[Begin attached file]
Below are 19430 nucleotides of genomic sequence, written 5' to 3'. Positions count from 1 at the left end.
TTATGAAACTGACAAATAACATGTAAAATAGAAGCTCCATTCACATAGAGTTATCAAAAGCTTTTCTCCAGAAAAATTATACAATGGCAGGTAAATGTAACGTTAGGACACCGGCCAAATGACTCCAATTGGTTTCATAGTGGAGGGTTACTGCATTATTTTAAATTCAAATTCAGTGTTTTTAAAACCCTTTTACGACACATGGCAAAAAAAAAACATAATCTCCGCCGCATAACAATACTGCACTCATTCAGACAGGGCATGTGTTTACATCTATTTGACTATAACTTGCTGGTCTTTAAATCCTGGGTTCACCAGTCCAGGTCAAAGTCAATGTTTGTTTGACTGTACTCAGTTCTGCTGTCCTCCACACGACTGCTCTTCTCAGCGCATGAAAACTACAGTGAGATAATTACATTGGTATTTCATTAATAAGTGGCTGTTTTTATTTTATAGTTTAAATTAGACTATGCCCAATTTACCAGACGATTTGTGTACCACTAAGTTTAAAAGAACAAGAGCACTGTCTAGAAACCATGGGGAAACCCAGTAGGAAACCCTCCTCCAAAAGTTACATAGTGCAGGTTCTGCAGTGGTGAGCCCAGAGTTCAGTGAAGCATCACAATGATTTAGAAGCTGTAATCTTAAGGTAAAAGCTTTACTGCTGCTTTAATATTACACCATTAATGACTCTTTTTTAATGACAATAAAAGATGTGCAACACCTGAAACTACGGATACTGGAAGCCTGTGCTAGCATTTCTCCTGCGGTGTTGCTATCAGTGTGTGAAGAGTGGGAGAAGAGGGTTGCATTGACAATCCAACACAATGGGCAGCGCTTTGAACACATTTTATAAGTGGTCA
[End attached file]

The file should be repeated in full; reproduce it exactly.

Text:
Below are 19430 nucleotides of genomic sequence, written 5' to 3'. Positions count from 1 at the left end.
TTATGAAACTGACAAATAACATGTAAAATAGAAGCTCCATTCACATAGAGTTATCAAAAGCTTTTCTCCAGAAAAATTATACAATGGCAGGTAAATGTAACGTTAGGACACCGGCCAAATGACTCCAATTGGTTTCATAGTGGAGGGTTACTGCATTATTTTAAATTCAAATTCAGTGTTTTTAAAACCCTTTTACGACACATGGCAAAAAAAAAACATAATCTCCGCCGCATAACAATACTGCACTCATTCAGACAGGGCATGTGTTTACATCTATTTGACTATAACTTGCTGGTCTTTAAATCCTGGGTTCACCAGTCCAGGTCAAAGTCAATGTTTGTTTGACTGTACTCAGTTCTGCTGTCCTCCACACGACTGCTCTTCTCAGCGCATGAAAACTACAGTGAGATAATTACATTGGTATTTCATTAATAAGTGGCTGTTTTTATTTTATAGTTTAAATTAGACTATGCCCAATTTACCAGACGATTTGTGTACCACTAAGTTTAAAAGAACAAGAGCACTGTCTAGAAACCATGGGGAAACCCAGTAGGAAACCCTCCTCCAAAAGTTACATAGTGCAGGTTCTGCAGTGGTGAGCCCAGAGTTCAGTGAAGCATCACAATGATTTAGAAGCTGTAATCTTAAGGTAAAAGCTTTACTGCTGCTTTAATATTACACCATTAATGACTCTTTTTTAATGACAATAAAAGATGTGCAACACCTGAAACTACGGATACTGGAAGCCTGTGCTAGCATTTCTCCTGCGGTGTTGCTATCAGTGTGTGAAGAGTGGGAGAAGAGGGTTGCATTGACAATCCAACACAATGGGCAGCGCTTTGAACACATTTTATAAGTGGTCA